The top of this pod has seen Jurgen Melzer, the 24-seed, cruise through two rounds of straight set wins.  He beat Argentinian Sergio Roitman in the first round and then Frenchman Guillaume Rufin in the second round.  He was tested in neither of these matches.

The bottom half of this pod is much the same, with the seeded player cruising without being threatened by either opponent.  11th-seeded Gael Monfils, who may have the largest gap between physical ability and mental stability (dare I say Safin-esque), is right on the edge of breaking through in a major way.  He cruised past Bobby Reynolds and Victor Crivoi in the first two rounds and now gets Melzer.

BSB’s PICK:  Monfils in 5.  Melzer is tough.  Monfils?  Who knows.  But, we may find out on Saturday.  There is no result from this match that would surprise me.  If you told me Monfils won in straights in an hour and a half, I would say makes sense.  If you told me that Monfils imploded and Melzer just methodically took him apart, I would believe that too.  Part of me just wants to see if Monfils can stand the heat of a five-set match, so I am picking that.  I really want this guy to break through, he is exceedingly fun to watch.

The Blake (15) Pod:

There is always one, especially in the French.  There is always one pod that gets blown wide open.  This happens to be it, much to the dismay of American tennis fans (and actually to the joy of yours truly–an admitted Tommy Haas fan).  James Blake, the 15th-seed here in Paris, bowed out, unremarkably, in the first round in straight sets against Argentinian Leonardo Mayer.  That opened the door for Tommy Haas, who smoked Andrei Pavel in the first round, to make it to the third round and continue a nice comeback story, though it wasn’t easy, as it took him five sets to defeat Mayer.

The bottom have of this pod was eerily similar, as 19th seeded Tomas Berdych also lost in the first round, though he did manage to at least send it to five before losing to Italian qualifier Simone Bolelli.  Bolelli then ran out of gas in the fifth set against France’s Jeremy Chardy, who won a straight-set match in the first round against Thiago Alves.

BSB’s PICK:  Haas in 4.  I like Tommy Haas, and I think he manages a solid effort in a third-round win over Chardy.  Interestingly, the winner of this match will have reached the Round of 16 without facing a seeded player.  And, that trend will end, probably abruptly, with a date with Roger Federer.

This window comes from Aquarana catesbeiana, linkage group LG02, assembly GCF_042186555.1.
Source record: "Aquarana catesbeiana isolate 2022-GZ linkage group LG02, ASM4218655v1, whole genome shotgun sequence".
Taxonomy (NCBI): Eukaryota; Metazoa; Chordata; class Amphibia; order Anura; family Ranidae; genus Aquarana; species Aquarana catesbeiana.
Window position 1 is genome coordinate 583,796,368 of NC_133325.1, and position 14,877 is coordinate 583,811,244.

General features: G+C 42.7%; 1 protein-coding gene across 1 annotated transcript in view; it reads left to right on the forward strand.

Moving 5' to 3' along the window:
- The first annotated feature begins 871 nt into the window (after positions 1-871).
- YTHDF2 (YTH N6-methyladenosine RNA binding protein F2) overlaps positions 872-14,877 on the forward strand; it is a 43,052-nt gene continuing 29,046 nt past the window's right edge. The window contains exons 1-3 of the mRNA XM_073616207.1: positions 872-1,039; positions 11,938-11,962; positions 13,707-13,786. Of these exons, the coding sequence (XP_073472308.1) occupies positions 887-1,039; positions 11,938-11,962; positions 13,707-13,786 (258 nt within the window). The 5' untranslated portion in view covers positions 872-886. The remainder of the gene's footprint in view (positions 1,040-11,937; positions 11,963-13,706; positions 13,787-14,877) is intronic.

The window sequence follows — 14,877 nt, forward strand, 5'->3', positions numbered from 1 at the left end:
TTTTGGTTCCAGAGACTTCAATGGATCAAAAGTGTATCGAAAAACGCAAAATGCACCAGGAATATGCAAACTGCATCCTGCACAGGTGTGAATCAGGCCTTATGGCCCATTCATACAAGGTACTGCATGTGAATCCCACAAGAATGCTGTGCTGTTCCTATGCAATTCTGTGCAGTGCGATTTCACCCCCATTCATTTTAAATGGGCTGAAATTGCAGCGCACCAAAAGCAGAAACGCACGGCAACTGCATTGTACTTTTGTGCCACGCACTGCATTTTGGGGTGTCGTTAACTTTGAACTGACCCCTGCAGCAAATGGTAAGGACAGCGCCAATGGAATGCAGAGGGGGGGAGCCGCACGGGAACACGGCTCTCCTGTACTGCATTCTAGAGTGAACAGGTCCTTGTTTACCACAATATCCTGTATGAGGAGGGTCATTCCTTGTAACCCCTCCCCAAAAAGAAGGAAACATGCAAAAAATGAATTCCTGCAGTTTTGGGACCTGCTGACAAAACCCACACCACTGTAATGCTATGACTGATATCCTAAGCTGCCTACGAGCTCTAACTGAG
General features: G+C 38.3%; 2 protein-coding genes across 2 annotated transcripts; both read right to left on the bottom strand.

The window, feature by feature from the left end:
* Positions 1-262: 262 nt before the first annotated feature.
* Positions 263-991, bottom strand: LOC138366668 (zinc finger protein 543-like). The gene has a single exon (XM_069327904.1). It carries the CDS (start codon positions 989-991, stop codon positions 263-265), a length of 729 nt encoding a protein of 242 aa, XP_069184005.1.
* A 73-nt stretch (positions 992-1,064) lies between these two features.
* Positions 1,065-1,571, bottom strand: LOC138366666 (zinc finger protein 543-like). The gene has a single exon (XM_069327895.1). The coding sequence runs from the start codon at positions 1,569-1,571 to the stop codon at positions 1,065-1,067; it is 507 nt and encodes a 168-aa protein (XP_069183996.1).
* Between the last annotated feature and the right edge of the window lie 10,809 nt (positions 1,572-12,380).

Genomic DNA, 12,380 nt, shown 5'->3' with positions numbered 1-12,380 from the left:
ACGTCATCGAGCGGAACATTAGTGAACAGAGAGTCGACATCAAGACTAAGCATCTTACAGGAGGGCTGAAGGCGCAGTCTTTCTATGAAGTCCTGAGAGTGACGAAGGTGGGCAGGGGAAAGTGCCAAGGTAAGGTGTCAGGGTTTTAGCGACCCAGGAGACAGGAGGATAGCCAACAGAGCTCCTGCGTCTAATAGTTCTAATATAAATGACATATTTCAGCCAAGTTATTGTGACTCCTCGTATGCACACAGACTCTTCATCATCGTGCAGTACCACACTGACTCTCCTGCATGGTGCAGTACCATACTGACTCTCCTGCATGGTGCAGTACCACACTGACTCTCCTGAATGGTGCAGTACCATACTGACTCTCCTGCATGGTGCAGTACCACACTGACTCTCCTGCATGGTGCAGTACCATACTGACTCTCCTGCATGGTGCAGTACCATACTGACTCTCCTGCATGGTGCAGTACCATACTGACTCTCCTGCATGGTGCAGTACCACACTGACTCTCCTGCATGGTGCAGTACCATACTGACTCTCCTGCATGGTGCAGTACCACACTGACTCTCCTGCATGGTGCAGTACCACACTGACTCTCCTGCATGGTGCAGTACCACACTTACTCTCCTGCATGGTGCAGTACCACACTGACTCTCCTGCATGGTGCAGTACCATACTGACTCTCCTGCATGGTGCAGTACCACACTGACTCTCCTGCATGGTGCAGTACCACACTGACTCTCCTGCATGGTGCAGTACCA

The Federer (2) Pod:
THIRD ROUND MATCH SATURDAY – #2 Federer vs. #32 Mathieu

The top half of this pod was dominated this week by Jean-Henri Mathieu, the 32nd-seeded Frenchman.  Mathieu made quick work of both Laurent Recouderc and Pablo Andujar (who disposed of Robby Ginepri in the first round).

The bottom half was the half of Federer.  Roger did cruise against Spaniard Alberto Martin in the first round, but actually struggled a good bit against the gritty Argentinian, Juan Acasuso, in the second round.  Federer dropped the first set in a tiebreak, then won the second set 7-5 and the third in a tiebreak, before cruising in the fourth, 6-1.

BSB’s PICK:  Federer in 4.  This will not be an easy match for The Federer, and he better not come out slow, as he has had a tendency to do recently, because Mathieu is solid, experienced and unflappable.  Because of this experience and the fact that he loves the clay and has his home fans behind him, he will not be intimidated by Federer.  I still see Roger prevailing, but it won’t be easy.  Fortunately, for him, an unseeded player (either Haas or Chardy) awaits in the Round of 16 before a possible quarterfinal date with either Andy Roddick or Gael Monfils.

Two Rounds in the Books (Part One)

NOTE:  This was written prior to the start of Round 3 (not that anyone is paying attention to the French Open or, for that matter, even reading past this note now that they realize this post is all about the French Open)

Well, the great tournament that is the French Open is now two rounds complete and, as always, it is getting interesting.  The bracket, itself, is a bit daunting to look at and analyze, but if you break down the first three rounds into 16 eight-team tournaments, you can make a little more sense of the craziness that is the first week.  So, that’s what BSB is here to do.  Each eight-team mini-tournament will be referred to as a “pod” and will be named after the top seed in that pod.